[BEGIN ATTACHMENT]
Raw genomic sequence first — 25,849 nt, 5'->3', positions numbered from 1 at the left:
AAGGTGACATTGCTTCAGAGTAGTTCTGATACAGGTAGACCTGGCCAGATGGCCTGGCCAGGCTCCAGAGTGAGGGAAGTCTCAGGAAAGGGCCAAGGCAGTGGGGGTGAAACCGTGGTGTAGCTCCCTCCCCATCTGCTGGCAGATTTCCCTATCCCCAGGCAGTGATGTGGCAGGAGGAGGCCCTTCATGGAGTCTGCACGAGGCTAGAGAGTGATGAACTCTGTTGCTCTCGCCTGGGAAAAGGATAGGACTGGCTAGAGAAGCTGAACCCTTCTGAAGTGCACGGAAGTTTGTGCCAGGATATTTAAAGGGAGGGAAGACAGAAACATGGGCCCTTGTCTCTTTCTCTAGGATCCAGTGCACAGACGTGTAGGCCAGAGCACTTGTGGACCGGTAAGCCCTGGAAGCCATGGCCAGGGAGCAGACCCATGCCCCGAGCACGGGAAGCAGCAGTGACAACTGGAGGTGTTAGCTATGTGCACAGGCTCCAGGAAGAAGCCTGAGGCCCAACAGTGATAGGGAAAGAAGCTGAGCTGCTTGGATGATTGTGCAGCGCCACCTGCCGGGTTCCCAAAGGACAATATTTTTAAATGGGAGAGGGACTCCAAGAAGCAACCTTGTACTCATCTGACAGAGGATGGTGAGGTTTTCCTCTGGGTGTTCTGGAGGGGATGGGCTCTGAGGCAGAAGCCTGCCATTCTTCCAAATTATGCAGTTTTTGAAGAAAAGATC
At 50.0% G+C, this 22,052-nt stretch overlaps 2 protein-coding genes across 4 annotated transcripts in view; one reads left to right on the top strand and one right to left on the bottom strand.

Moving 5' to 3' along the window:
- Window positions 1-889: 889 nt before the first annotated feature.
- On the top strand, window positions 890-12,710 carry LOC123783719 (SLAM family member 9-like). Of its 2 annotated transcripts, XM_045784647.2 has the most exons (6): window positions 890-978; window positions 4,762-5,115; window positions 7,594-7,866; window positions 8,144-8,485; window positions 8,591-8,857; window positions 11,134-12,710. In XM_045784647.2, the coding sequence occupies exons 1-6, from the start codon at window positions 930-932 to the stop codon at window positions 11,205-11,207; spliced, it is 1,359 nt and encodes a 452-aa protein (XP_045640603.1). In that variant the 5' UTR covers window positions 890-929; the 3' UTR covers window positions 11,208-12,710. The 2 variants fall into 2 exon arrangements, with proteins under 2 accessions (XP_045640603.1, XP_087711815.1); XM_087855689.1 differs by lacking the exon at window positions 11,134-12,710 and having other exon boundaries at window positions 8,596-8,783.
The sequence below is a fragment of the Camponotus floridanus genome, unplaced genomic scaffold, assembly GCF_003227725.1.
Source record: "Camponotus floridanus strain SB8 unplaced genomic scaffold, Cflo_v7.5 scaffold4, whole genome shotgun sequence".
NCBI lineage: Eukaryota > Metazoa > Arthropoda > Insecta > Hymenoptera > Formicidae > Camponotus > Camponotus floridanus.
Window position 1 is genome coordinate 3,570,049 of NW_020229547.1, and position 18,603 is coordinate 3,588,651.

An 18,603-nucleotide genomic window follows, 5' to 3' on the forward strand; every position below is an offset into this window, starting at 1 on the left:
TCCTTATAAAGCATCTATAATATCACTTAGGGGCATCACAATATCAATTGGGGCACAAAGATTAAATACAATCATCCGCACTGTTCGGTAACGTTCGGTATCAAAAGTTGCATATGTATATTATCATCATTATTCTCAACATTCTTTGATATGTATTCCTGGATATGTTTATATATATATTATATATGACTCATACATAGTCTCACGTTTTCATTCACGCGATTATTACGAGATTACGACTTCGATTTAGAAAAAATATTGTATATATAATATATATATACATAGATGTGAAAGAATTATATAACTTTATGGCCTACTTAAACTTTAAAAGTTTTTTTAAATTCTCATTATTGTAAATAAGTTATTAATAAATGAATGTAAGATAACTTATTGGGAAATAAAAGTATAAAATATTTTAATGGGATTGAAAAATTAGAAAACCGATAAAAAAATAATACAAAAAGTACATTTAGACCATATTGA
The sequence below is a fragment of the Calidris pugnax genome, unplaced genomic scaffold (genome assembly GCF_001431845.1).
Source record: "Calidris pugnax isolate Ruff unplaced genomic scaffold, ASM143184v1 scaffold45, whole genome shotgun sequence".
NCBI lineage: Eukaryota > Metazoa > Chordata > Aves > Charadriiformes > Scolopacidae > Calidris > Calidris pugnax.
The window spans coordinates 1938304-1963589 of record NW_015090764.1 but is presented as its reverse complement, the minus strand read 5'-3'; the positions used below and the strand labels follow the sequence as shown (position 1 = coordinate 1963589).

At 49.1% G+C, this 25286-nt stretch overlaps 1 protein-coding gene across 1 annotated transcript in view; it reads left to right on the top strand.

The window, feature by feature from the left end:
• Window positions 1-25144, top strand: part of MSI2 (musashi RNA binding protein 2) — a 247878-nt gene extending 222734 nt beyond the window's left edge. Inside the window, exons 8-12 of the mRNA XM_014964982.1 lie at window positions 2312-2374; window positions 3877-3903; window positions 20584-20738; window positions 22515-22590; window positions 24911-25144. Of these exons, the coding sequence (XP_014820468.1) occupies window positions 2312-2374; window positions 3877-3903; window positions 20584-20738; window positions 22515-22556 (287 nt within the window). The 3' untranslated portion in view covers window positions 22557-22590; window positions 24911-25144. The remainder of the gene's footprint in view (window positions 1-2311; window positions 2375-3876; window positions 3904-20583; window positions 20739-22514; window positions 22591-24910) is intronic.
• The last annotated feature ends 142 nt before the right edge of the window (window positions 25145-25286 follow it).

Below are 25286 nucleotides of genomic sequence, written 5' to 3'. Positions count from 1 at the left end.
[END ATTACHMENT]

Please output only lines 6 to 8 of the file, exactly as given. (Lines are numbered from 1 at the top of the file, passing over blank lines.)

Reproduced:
- On the top strand, window positions 890-12,710 carry LOC123783719 (SLAM family member 9-like). Of its 2 annotated transcripts, XM_045784647.2 has the most exons (6): window positions 890-978; window positions 4,762-5,115; window positions 7,594-7,866; window positions 8,144-8,485; window positions 8,591-8,857; window positions 11,134-12,710. In XM_045784647.2, the coding sequence occupies exons 1-6, from the start codon at window positions 930-932 to the stop codon at window positions 11,205-11,207; spliced, it is 1,359 nt and encodes a 452-aa protein (XP_045640603.1). In that variant the 5' UTR covers window positions 890-929; the 3' UTR covers window positions 11,208-12,710. The 2 variants fall into 2 exon arrangements, with proteins under 2 accessions (XP_045640603.1, XP_087711815.1); XM_087855689.1 differs by lacking the exon at window positions 11,134-12,710 and having other exon boundaries at window positions 8,596-8,783.
The sequence below is a fragment of the Camponotus floridanus genome, unplaced genomic scaffold, assembly GCF_003227725.1.
Source record: "Camponotus floridanus strain SB8 unplaced genomic scaffold, Cflo_v7.5 scaffold4, whole genome shotgun sequence".